The North Central Texas Area Agency on Aging needs volunteers to advocate for the residents of nursing homes and assisted living facilities. Volunteers, called Ombudsmen, are specially trained and certified to advocate for quality of life and care for residents of Texas long-term care nursing and assisted living facilities. An ombudsman may provide assistance so all facility residents receive respectful and competent care.
Federal and state authority mandates ombudsmen to identify, investigate and resolve complaints made by, or on behalf of, residents. Volunteers become certified ombudsmen upon completion of a three-month internship, through which they receive 36 hours of initial training. Ombudsmen are required to take 18 hours of continuing education each year.
Volunteers play a critical role in the success of the North Central Texas Area Agency on Aging Ombudsman Program.
What are Volunteer Ombudsmen expected to do?
Read the Volunteer Ombudsman job description
Are bilingual volunteers needed?
The North Central Texas Area Agency on Aging serves a population that is growing in diversity. It seeks volunteers who speak languages other than English, including--but not limited to--Spanish.
How do I become a Volunteer Ombudsman?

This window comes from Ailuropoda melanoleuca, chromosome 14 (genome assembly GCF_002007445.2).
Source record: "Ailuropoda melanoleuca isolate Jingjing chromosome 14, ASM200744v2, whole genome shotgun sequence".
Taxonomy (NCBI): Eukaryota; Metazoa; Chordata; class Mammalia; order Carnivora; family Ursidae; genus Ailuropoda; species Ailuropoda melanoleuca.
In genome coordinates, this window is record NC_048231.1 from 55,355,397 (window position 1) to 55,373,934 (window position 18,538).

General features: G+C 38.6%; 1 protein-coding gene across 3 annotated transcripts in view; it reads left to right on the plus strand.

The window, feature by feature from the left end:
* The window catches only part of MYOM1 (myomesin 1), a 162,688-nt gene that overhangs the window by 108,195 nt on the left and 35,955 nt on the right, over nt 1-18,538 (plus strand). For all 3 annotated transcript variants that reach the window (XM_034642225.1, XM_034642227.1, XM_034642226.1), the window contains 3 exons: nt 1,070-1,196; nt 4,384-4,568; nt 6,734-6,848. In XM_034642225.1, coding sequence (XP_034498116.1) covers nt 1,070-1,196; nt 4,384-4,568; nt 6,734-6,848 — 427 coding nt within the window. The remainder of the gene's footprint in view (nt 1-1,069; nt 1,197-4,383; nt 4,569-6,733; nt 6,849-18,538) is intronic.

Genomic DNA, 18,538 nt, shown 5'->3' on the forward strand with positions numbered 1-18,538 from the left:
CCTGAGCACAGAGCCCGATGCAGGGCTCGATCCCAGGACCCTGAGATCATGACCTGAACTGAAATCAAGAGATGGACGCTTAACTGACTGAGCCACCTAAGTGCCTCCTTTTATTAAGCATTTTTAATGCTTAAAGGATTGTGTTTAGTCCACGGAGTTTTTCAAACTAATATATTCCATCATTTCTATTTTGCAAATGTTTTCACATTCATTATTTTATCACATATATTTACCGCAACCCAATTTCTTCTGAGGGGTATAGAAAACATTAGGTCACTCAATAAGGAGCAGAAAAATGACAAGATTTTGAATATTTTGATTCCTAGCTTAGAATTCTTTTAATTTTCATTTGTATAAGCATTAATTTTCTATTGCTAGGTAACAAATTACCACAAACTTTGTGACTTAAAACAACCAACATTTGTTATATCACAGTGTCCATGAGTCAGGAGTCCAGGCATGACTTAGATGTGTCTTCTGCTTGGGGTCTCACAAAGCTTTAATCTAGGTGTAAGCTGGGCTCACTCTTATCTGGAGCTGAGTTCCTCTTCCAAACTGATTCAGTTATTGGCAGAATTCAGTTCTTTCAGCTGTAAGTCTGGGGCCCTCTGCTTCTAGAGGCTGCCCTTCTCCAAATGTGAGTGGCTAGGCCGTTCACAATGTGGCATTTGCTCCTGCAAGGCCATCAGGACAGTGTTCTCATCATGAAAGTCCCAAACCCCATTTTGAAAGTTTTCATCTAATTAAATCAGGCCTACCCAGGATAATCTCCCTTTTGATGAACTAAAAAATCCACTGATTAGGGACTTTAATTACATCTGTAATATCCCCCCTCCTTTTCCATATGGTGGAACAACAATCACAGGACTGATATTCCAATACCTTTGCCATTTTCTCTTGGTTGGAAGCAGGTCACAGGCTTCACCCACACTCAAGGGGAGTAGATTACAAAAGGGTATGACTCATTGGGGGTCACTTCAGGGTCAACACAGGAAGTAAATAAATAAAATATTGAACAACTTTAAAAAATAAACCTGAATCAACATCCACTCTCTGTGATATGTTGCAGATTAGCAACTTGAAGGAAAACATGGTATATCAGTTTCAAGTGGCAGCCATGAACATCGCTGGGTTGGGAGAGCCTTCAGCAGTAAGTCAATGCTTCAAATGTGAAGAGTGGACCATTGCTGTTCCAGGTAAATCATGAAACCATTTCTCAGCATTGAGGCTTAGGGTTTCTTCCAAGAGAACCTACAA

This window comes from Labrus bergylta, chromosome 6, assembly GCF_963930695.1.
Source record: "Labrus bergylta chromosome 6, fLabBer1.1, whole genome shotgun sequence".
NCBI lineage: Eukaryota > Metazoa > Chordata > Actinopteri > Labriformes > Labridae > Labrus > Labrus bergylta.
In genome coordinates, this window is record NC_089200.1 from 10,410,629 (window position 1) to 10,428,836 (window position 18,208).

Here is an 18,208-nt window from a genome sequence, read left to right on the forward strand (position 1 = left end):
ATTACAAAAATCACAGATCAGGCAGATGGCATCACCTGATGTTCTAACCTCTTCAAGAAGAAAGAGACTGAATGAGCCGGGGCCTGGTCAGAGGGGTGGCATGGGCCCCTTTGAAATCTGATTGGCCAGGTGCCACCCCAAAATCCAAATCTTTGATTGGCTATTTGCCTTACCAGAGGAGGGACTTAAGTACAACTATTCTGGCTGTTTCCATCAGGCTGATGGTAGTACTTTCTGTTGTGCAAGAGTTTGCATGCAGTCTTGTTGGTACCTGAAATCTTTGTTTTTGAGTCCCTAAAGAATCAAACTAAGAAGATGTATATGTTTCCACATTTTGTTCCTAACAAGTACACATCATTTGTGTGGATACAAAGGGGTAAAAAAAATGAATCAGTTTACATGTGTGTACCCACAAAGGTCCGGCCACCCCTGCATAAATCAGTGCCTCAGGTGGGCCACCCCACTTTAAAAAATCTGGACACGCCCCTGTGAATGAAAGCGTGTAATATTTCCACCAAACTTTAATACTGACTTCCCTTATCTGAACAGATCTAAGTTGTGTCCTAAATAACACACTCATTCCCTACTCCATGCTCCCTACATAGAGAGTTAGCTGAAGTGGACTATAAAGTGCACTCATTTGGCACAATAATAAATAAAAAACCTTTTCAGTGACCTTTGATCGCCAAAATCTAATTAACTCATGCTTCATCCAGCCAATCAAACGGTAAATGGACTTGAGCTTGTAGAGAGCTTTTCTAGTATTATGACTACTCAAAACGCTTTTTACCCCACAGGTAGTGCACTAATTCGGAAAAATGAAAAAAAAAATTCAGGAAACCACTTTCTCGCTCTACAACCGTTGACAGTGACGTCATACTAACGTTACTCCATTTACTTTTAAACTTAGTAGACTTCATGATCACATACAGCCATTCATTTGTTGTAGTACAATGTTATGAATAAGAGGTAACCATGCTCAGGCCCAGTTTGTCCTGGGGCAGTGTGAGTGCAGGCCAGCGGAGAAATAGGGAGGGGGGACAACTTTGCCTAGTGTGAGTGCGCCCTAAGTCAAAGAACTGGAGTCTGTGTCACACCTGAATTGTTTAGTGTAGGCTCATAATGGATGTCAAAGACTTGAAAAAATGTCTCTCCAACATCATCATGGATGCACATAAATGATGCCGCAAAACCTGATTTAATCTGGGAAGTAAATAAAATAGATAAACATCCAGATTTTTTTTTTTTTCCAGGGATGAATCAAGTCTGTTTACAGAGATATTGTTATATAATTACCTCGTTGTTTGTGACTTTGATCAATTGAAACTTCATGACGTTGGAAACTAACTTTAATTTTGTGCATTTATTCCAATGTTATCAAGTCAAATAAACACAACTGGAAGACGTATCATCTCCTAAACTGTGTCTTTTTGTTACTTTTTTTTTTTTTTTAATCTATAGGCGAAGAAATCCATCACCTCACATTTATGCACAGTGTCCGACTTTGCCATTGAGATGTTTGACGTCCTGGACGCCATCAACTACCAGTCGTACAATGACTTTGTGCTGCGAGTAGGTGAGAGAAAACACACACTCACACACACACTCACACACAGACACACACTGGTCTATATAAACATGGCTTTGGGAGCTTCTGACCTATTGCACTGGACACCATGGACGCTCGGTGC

For more information, call 1-800-272-3921 and ask for Lisa or Tina.
Meet Volunteer Ombudsman Sheila Havran
Sheila Havran has served as a Certified Volunteer Long-Term Care Ombudsman assigned to Denton County nursing and assisted living facilities since 2021.
A Facebook ad for volunteers piqued Sheila's interest. Her grandmother lived in a nursing facility in the '60s, and Sheila was not impressed. She says, "the facility smelled, and the residents looked unkempt. I wanted to visit a modern facility to discern whether long-term care changed for the better. It did!"
Sheila finds gratification from the effects her voluntarism has on residents. She explains, "My ombudsman work positively impacts the residents I visit. Sometimes during a visit, a resident will ask me for help with a concern. Under resident guidance, I work to resolve the problem. At other times, my visit is a reminder to residents that someone cares--someone who can bring a smile to their faces, provide a much-needed hug, or make them laugh. The 'thank you so much' expressed by a resident is my incentive to continue being an ombudsman."
Sheila appreciates the program's flexible schedule. She reports that "The ability to determine my own schedule to visit the facilities I am responsible for makes me an enthusiastic volunteer. Life happens, and a prearranged schedule can be upset by a variety of unexpected life events. Having the flexibility to plan my visits is one of the major reasons I continue to volunteer."